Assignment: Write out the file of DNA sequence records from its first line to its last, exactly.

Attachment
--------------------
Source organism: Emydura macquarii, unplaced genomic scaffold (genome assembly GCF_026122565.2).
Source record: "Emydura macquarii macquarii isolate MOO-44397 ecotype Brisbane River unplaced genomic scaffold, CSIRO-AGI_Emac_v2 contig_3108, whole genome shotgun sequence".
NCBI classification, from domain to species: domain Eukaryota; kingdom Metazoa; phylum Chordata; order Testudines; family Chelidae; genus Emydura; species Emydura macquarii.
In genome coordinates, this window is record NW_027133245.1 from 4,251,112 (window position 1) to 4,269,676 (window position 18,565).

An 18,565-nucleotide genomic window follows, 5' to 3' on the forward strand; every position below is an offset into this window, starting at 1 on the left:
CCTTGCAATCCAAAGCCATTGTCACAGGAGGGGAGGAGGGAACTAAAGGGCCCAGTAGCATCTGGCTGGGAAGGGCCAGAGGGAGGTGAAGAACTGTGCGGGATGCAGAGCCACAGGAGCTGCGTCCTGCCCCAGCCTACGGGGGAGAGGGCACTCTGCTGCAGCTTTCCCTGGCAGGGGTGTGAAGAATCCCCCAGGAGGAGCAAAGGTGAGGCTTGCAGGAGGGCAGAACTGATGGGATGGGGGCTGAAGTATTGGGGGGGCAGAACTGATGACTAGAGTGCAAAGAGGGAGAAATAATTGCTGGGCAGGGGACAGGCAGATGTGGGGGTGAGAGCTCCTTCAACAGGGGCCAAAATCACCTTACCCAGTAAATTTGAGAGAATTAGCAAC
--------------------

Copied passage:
Source organism: Emydura macquarii, unplaced genomic scaffold (genome assembly GCF_026122565.2).
Source record: "Emydura macquarii macquarii isolate MOO-44397 ecotype Brisbane River unplaced genomic scaffold, CSIRO-AGI_Emac_v2 contig_3108, whole genome shotgun sequence".
NCBI classification, from domain to species: domain Eukaryota; kingdom Metazoa; phylum Chordata; order Testudines; family Chelidae; genus Emydura; species Emydura macquarii.
In genome coordinates, this window is record NW_027133245.1 from 4,251,112 (window position 1) to 4,269,676 (window position 18,565).

An 18,565-nucleotide genomic window follows, 5' to 3' on the forward strand; every position below is an offset into this window, starting at 1 on the left:
CCTTGCAATCCAAAGCCATTGTCACAGGAGGGGAGGAGGGAACTAAAGGGCCCAGTAGCATCTGGCTGGGAAGGGCCAGAGGGAGGTGAAGAACTGTGCGGGATGCAGAGCCACAGGAGCTGCGTCCTGCCCCAGCCTACGGGGGAGAGGGCACTCTGCTGCAGCTTTCCCTGGCAGGGGTGTGAAGAATCCCCCAGGAGGAGCAAAGGTGAGGCTTGCAGGAGGGCAGAACTGATGGGATGGGGGCTGAAGTATTGGGGGGGCAGAACTGATGACTAGAGTGCAAAGAGGGAGAAATAATTGCTGGGCAGGGGACAGGCAGATGTGGGGGTGAGAGCTCCTTCAACAGGGGCCAAAATCACCTTACCCAGTAAATTTGAGAGAATTAGCAAC